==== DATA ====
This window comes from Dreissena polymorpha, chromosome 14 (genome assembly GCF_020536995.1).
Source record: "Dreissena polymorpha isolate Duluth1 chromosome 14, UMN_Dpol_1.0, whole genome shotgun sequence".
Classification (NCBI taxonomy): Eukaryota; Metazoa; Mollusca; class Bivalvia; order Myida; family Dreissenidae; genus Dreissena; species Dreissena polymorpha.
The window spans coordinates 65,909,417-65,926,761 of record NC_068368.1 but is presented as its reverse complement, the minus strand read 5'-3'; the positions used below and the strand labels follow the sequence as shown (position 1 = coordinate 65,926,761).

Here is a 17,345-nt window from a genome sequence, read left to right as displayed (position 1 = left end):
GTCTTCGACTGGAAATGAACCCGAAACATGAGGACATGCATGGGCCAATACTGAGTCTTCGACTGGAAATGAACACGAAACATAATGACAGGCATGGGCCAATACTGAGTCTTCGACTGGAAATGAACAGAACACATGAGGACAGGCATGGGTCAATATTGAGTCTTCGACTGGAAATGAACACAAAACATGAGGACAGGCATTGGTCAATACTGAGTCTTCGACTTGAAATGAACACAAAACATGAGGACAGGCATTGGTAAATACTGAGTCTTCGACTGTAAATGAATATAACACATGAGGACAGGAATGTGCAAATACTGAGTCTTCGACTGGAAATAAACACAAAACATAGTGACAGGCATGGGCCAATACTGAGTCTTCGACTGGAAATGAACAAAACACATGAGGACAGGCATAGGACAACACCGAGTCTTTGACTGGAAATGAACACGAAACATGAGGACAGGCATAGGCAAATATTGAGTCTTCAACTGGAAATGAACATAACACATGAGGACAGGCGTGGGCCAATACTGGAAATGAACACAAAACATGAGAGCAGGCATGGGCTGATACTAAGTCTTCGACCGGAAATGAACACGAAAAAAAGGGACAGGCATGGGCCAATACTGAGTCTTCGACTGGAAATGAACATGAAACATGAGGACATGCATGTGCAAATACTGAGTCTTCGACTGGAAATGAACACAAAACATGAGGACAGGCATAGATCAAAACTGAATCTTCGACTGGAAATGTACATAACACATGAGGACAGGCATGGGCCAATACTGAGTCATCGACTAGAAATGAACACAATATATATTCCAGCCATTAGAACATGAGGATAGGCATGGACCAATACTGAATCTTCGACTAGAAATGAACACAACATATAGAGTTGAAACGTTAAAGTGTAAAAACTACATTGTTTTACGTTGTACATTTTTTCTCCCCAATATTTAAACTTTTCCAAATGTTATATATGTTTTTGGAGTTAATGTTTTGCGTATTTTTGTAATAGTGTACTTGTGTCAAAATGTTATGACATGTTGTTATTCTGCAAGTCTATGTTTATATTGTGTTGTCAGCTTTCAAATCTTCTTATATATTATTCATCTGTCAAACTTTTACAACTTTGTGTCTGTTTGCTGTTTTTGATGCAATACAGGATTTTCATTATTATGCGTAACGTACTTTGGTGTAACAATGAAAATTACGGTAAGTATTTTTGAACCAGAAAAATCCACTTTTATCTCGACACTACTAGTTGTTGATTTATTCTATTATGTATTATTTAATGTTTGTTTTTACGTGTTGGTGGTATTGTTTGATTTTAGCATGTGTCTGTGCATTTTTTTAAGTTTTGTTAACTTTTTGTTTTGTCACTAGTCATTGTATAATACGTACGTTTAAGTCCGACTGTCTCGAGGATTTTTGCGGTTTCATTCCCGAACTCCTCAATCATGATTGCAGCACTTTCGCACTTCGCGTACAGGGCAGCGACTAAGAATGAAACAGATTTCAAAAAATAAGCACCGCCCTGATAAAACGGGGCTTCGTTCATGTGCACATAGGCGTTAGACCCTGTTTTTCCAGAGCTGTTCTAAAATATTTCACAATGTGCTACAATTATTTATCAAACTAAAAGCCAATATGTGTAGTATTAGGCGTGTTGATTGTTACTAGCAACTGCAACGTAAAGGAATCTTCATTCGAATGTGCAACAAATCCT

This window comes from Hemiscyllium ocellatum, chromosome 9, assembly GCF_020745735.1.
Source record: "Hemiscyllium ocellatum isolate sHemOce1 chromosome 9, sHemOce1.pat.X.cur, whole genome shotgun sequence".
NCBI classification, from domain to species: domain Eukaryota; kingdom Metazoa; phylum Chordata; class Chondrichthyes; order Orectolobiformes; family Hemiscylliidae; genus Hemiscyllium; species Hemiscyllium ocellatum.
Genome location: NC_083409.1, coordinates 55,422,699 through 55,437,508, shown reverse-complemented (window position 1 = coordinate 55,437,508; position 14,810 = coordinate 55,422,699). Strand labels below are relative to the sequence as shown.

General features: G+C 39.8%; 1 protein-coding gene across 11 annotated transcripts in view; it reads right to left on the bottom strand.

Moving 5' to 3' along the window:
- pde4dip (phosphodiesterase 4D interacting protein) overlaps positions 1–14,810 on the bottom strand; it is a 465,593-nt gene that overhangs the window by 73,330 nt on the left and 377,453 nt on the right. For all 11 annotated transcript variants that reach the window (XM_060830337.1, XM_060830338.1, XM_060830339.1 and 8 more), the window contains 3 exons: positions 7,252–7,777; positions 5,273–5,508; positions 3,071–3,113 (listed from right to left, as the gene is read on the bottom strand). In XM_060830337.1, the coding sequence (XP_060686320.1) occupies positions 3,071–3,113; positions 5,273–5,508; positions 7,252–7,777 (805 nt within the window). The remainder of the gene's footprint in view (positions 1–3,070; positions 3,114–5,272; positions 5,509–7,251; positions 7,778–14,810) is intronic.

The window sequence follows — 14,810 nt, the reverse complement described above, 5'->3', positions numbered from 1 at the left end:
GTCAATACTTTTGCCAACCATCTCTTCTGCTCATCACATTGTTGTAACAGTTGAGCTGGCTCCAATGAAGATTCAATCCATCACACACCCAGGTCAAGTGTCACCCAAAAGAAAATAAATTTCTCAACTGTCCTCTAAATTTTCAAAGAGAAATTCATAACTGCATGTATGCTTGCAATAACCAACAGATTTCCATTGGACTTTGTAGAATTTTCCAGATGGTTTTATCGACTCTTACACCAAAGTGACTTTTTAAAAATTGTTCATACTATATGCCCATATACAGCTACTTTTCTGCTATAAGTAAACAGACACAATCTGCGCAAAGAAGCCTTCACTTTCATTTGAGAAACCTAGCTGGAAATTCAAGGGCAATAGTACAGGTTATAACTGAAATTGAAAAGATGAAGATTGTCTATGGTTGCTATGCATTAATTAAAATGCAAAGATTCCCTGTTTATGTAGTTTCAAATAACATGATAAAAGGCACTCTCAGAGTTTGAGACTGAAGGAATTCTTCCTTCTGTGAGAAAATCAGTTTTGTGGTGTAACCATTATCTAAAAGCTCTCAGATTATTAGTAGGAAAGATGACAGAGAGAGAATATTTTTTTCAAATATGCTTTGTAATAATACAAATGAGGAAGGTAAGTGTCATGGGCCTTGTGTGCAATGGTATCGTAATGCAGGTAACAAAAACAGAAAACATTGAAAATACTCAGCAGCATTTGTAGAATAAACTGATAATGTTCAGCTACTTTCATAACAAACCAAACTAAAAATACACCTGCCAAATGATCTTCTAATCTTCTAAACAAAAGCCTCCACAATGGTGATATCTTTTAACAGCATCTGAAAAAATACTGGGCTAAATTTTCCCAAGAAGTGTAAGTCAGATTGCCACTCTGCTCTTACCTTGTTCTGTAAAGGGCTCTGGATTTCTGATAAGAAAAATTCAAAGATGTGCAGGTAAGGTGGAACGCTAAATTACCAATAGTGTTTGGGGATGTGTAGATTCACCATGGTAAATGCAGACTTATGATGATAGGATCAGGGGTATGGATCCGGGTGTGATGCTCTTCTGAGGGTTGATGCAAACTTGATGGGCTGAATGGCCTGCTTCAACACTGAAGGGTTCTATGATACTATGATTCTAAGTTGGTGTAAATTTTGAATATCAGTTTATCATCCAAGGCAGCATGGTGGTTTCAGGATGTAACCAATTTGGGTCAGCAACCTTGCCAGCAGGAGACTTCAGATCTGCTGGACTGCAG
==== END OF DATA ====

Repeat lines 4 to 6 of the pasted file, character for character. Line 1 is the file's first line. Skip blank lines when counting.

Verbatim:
The window spans coordinates 65,909,417-65,926,761 of record NC_068368.1 but is presented as its reverse complement, the minus strand read 5'-3'; the positions used below and the strand labels follow the sequence as shown (position 1 = coordinate 65,926,761).

Here is a 17,345-nt window from a genome sequence, read left to right as displayed (position 1 = left end):
GTCTTCGACTGGAAATGAACCCGAAACATGAGGACATGCATGGGCCAATACTGAGTCTTCGACTGGAAATGAACACGAAACATAATGACAGGCATGGGCCAATACTGAGTCTTCGACTGGAAATGAACAGAACACATGAGGACAGGCATGGGTCAATATTGAGTCTTCGACTGGAAATGAACACAAAACATGAGGACAGGCATTGGTCAATACTGAGTCTTCGACTTGAAATGAACACAAAACATGAGGACAGGCATTGGTAAATACTGAGTCTTCGACTGTAAATGAATATAACACATGAGGACAGGAATGTGCAAATACTGAGTCTTCGACTGGAAATAAACACAAAACATAGTGACAGGCATGGGCCAATACTGAGTCTTCGACTGGAAATGAACAAAACACATGAGGACAGGCATAGGACAACACCGAGTCTTTGACTGGAAATGAACACGAAACATGAGGACAGGCATAGGCAAATATTGAGTCTTCAACTGGAAATGAACATAACACATGAGGACAGGCGTGGGCCAATACTGGAAATGAACACAAAACATGAGAGCAGGCATGGGCTGATACTAAGTCTTCGACCGGAAATGAACACGAAAAAAAGGGACAGGCATGGGCCAATACTGAGTCTTCGACTGGAAATGAACATGAAACATGAGGACATGCATGTGCAAATACTGAGTCTTCGACTGGAAATGAACACAAAACATGAGGACAGGCATAGATCAAAACTGAATCTTCGACTGGAAATGTACATAACACATGAGGACAGGCATGGGCCAATACTGAGTCATCGACTAGAAATGAACACAATATATATTCCAGCCATTAGAACATGAGGATAGGCATGGACCAATACTGAATCTTCGACTAGAAATGAACACAACATATAGAGTTGAAACGTTAAAGTGTAAAAACTACATTGTTTTACGTTGTACATTTTTTCTCCCCAATATTTAAACTTTTCCAAATGTTATATATGTTTTTGGAGTTAATGTTTTGCGTATTTTTGTAATAGTGTACTTGTGTCAAAATGTTATGACATGTTGTTATTCTGCAAGTCTATGTTTATATTGTGTTGTCAGCTTTCAAATCTTCTTATATATTATTCATCTGTCAAACTTTTACAACTTTGTGTCTGTTTGCTGTTTTTGATGCAATACAGGATTTTCATTATTATGCGTAACGTACTTTGGTGTAACAATGAAAATTACGGTAAGTATTTTTGAACCAGAAAAATCCACTTTTATCTCGACACTACTAGTTGTTGATTTATTCTATTATGTATTATTTAATGTTTGTTTTTACGTGTTGGTGGTATTGTTTGATTTTAGCATGTGTCTGTGCATTTTTTTAAGTTTTGTTAACTTTTTGTTTTGTCACTAGTCATTGTATAATACGTACGTTTAAGTCCGACTGTCTCGAGGATTTTTGCGGTTTCATTCCCGAACTCCTCAATCATGATTGCAGCACTTTCGCACTTCGCGTACAGGGCAGCGACTAAGAATGAAACAGATTTCAAAAAATAAGCACCGCCCTGATAAAACGGGGCTTCGTTCATGTGCACATAGGCGTTAGACCCTGTTTTTCCAGAGCTGTTCTAAAATATTTCACAATGTGCTACAATTATTTATCAAACTAAAAGCCAATATGTGTAGTATTAGGCGTGTTGATTGTTACTAGCAACTGCAACGTAAAGGAATCTTCATTCGAATGTGCAACAAATCCT